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Barnes & Noble Said to Be Close to Accord With Burkle

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Barnes & Noble Said to Be Close to Accord With Burkle
Barnes & Noble, the largest U.S. bookstore company, last week said it was exploring strategic options, including putting itself up for sale. Photographer: Andrew Harrer/Bloomberg

Aug. 12 (Bloomberg) -- Barnes & Noble Inc. is close to an accord giving billionaire Ron Burkle three board seats in exchange for dropping a lawsuit over limiting his stake in the company, said two people with knowledge of the matter.

Burkle and his investment vehicle, Yucaipa Cos., will also support the potential sale of the biggest U.S. bookstore, said the people, who declined to be identified because the talks are private. Barnes & Noble last week said it was exploring strategic options, including putting itself up for sale.

Yucaipa sued Barnes & Noble in May, seeking to invalidate the New York-based company’s “poison-pill” defense against takeovers so Burkle could boost his shareholding. An agreement between the parties may be signed today and announced shortly after, said the people. The billionaire may agree not to start a proxy fight for two years, they said.

“The ongoing dispute with Burkle was consuming substantial Barnes & Noble energy and time, and to some extent proving to be an unnecessary distraction,” David Schick, an analyst for Stifel Nicolaus & Co. in Baltimore, wrote in a note today. A settlement will let the board focus on finding potential acquirers, he said. Schick recommends holding the shares.

Burkle, with a stake of about 19 percent in Barnes & Noble, will still be able to bid to buy the whole company, the people said.

Barnes & Noble rose 43 cents, or 2.9 percent, to $14.91 at 10:16 a.m. in New York Stock Exchange composite trading. The shares had fallen 24 percent this year until today.

Frank Quintero, a Yucaipa spokesman, declined to comment.

The Wall Street Journal reported yesterday that Barnes & Noble and Yucaipa were close to a settlement.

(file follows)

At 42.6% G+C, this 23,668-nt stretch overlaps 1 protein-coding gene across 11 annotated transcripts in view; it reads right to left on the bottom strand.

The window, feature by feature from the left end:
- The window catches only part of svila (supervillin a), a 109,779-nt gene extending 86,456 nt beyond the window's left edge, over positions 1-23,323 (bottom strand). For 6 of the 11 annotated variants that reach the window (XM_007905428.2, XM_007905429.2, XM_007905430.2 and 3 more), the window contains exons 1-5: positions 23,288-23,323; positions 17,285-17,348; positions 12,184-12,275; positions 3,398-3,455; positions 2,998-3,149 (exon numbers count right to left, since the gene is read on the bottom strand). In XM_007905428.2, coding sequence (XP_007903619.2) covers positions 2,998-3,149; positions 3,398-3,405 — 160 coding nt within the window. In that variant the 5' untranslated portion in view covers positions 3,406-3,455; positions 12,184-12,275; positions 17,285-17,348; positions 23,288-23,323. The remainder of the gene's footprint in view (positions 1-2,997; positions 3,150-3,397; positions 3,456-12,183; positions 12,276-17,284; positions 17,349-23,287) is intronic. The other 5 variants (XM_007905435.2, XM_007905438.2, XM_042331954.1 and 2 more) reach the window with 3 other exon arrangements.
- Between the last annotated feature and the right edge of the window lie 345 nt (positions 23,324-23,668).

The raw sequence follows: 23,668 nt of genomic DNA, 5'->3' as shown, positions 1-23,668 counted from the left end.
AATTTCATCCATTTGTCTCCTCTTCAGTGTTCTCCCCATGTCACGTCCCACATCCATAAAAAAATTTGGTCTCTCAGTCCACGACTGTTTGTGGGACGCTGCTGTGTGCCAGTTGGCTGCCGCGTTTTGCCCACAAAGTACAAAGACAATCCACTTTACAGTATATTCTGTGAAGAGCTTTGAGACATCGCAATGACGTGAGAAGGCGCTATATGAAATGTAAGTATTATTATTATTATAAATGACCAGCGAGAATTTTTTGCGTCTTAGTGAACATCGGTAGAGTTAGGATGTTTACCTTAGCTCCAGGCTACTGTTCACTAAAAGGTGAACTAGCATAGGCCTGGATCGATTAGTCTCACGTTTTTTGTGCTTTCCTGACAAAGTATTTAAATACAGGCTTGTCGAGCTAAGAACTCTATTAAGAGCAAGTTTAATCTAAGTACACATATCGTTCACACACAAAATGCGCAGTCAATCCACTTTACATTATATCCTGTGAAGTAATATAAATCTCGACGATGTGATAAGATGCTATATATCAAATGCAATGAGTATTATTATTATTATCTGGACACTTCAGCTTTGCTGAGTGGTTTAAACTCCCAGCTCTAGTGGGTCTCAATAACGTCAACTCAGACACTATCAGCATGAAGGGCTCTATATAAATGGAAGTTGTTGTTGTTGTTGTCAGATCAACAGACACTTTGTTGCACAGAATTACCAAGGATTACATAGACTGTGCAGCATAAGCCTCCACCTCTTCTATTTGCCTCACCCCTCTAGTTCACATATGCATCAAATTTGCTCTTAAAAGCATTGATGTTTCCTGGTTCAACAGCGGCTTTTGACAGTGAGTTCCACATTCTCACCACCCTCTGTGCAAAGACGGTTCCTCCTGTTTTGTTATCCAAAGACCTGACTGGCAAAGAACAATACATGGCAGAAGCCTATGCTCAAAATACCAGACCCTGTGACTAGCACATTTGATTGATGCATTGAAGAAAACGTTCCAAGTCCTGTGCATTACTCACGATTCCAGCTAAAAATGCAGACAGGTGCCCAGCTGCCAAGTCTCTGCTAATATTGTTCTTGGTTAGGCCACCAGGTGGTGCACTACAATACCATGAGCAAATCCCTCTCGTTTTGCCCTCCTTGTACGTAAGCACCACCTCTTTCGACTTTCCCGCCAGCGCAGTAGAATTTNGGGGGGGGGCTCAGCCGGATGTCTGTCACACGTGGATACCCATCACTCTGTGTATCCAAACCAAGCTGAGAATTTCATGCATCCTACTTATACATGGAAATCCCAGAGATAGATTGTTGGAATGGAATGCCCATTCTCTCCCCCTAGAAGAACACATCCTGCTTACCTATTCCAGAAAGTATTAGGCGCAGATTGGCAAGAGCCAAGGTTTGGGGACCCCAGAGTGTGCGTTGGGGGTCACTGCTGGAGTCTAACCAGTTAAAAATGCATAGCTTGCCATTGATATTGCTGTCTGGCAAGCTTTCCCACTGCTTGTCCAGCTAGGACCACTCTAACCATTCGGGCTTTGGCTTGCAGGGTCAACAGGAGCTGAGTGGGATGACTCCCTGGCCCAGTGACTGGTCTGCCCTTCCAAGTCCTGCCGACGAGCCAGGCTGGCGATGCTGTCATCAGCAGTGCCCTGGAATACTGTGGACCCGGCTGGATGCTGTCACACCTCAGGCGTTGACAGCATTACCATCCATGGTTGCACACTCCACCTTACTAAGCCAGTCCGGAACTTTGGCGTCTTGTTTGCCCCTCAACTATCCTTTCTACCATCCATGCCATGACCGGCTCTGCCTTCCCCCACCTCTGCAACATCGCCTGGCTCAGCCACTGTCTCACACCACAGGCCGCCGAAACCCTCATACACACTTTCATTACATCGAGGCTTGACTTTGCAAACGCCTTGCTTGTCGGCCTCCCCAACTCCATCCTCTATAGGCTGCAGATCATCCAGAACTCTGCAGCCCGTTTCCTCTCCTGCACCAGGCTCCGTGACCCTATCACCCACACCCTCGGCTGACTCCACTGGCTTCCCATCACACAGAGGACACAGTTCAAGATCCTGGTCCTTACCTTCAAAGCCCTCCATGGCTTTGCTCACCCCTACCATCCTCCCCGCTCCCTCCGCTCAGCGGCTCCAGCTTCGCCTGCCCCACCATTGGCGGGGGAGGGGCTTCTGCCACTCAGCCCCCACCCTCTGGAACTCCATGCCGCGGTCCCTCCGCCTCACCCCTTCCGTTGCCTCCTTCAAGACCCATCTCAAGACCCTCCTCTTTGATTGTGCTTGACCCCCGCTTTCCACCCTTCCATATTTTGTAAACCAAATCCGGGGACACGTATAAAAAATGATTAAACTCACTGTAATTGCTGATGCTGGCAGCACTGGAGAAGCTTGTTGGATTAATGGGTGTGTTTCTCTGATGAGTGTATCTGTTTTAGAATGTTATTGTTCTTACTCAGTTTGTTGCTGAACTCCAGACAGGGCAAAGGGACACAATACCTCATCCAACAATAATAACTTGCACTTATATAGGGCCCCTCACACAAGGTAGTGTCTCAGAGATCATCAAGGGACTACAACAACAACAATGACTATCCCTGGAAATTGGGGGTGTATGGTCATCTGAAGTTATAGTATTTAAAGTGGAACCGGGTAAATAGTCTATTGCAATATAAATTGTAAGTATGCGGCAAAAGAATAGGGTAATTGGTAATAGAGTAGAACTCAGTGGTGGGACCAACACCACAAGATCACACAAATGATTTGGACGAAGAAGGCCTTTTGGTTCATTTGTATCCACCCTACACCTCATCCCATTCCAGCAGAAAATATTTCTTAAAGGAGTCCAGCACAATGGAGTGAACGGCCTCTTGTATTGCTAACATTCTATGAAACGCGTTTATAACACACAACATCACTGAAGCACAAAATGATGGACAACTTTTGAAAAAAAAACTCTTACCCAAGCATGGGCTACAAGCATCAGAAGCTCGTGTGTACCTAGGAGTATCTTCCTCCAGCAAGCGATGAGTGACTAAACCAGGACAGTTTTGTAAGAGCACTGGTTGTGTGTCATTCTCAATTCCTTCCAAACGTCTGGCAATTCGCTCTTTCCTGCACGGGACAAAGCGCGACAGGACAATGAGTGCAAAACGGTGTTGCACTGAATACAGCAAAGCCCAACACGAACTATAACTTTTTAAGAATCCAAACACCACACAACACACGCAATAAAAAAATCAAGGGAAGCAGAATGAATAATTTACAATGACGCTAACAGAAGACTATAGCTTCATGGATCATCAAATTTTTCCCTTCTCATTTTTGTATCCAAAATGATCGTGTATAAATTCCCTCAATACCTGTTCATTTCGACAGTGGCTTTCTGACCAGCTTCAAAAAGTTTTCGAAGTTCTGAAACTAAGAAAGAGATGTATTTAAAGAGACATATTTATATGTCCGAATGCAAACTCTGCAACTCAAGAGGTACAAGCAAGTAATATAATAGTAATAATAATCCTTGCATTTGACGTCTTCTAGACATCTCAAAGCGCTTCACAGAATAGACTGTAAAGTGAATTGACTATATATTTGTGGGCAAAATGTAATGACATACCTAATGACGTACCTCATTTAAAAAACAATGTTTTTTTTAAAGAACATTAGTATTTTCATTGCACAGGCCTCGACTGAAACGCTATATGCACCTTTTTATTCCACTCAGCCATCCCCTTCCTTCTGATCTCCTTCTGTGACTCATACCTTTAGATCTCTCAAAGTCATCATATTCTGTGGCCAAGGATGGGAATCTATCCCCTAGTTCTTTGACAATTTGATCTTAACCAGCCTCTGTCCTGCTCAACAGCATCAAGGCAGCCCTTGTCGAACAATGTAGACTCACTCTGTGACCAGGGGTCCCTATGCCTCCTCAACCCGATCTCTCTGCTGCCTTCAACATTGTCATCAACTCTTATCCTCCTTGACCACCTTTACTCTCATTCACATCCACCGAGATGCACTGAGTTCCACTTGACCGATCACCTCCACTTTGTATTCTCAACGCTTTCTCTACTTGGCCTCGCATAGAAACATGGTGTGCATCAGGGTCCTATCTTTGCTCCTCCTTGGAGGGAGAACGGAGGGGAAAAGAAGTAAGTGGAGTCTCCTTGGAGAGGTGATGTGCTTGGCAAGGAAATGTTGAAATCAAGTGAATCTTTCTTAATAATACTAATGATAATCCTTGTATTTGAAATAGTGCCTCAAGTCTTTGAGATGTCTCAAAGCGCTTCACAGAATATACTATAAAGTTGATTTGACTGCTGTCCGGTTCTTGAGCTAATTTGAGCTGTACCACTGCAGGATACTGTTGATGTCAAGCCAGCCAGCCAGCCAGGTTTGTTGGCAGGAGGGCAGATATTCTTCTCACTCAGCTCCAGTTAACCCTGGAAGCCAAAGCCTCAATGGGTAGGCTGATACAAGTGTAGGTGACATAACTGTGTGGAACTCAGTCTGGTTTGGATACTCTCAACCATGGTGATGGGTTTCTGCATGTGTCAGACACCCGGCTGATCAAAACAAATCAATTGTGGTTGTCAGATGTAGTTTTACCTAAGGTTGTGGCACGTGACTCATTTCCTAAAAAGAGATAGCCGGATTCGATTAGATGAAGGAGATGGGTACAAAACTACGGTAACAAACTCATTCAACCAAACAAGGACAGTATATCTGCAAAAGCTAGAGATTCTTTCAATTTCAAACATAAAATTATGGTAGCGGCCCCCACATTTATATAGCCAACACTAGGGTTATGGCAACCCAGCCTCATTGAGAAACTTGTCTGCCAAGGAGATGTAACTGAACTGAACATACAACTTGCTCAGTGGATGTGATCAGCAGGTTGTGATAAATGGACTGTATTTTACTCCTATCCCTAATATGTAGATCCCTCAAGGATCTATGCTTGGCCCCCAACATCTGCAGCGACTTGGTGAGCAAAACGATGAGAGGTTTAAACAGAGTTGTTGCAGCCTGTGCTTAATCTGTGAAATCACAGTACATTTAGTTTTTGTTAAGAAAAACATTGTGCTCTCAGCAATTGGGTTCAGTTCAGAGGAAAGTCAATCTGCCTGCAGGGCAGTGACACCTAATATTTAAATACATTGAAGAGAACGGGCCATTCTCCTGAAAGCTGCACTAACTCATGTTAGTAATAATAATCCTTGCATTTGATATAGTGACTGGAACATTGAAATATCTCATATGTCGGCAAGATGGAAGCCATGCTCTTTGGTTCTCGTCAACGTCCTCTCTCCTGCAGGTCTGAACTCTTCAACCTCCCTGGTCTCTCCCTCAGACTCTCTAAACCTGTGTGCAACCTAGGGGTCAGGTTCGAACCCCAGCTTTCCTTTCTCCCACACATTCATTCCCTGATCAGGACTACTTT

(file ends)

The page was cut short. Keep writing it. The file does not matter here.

Under Pressure

Under pressure from Burkle, Barnes & Noble put itself up for sale as a shift to digital books led to losses. Chairman Leonard Riggio, the founder and biggest shareholder with about 30 percent, told the board that he may participate in an investor group to acquire the company.

In a meeting in November, the board of Barnes & Noble approved the poison pill, which would allow holders to buy large amounts of stock at a discount if another investor gains a stake of 20 percent or more. Burkle went to court in May over this measure.

One of Burkle’s appointees will be Stephen Bollenbach, chairman of KB Home and former Hilton Hotels Corp. chief executive officer, the people said. Burkle will appoint one other independent board member and a Yucaipa executive, they said.

Advisers Chosen

Morgan Stanley is advising the company and Lazard Ltd. is advising the special committee of the board overseeing the sale process, the people said.

Barnes & Noble has tried to offset declining sales at its bookstores by investing in its digital-book reader, the Nook, and in applications to sell e-books. The company said in June that its market share of digital books in the U.S. grew to 20 percent from 2 percent since releasing the Nook in November.

The company forecast in June a possible loss of as much as 40 cents a share for the fiscal year because of a $140 million investment in its digital-book unit.

The Nook is competing with devices from Amazon.com Inc. and Apple Inc. Last month Amazon.com introduced two versions of its Kindle e-reader, including a $139 model that works with Wi-Fi and one for $189 that uses 3G-mobile technology and Wi-Fi to download books. Apple’s iPad features an e-reader and connects to a book store.

To contact the reporter on this story: Jeffrey McCracken in New York at jmccracken3@bloomberg.net

To contact the editor responsible for this story: Robin Ajello at rajello@bloomberg.net.

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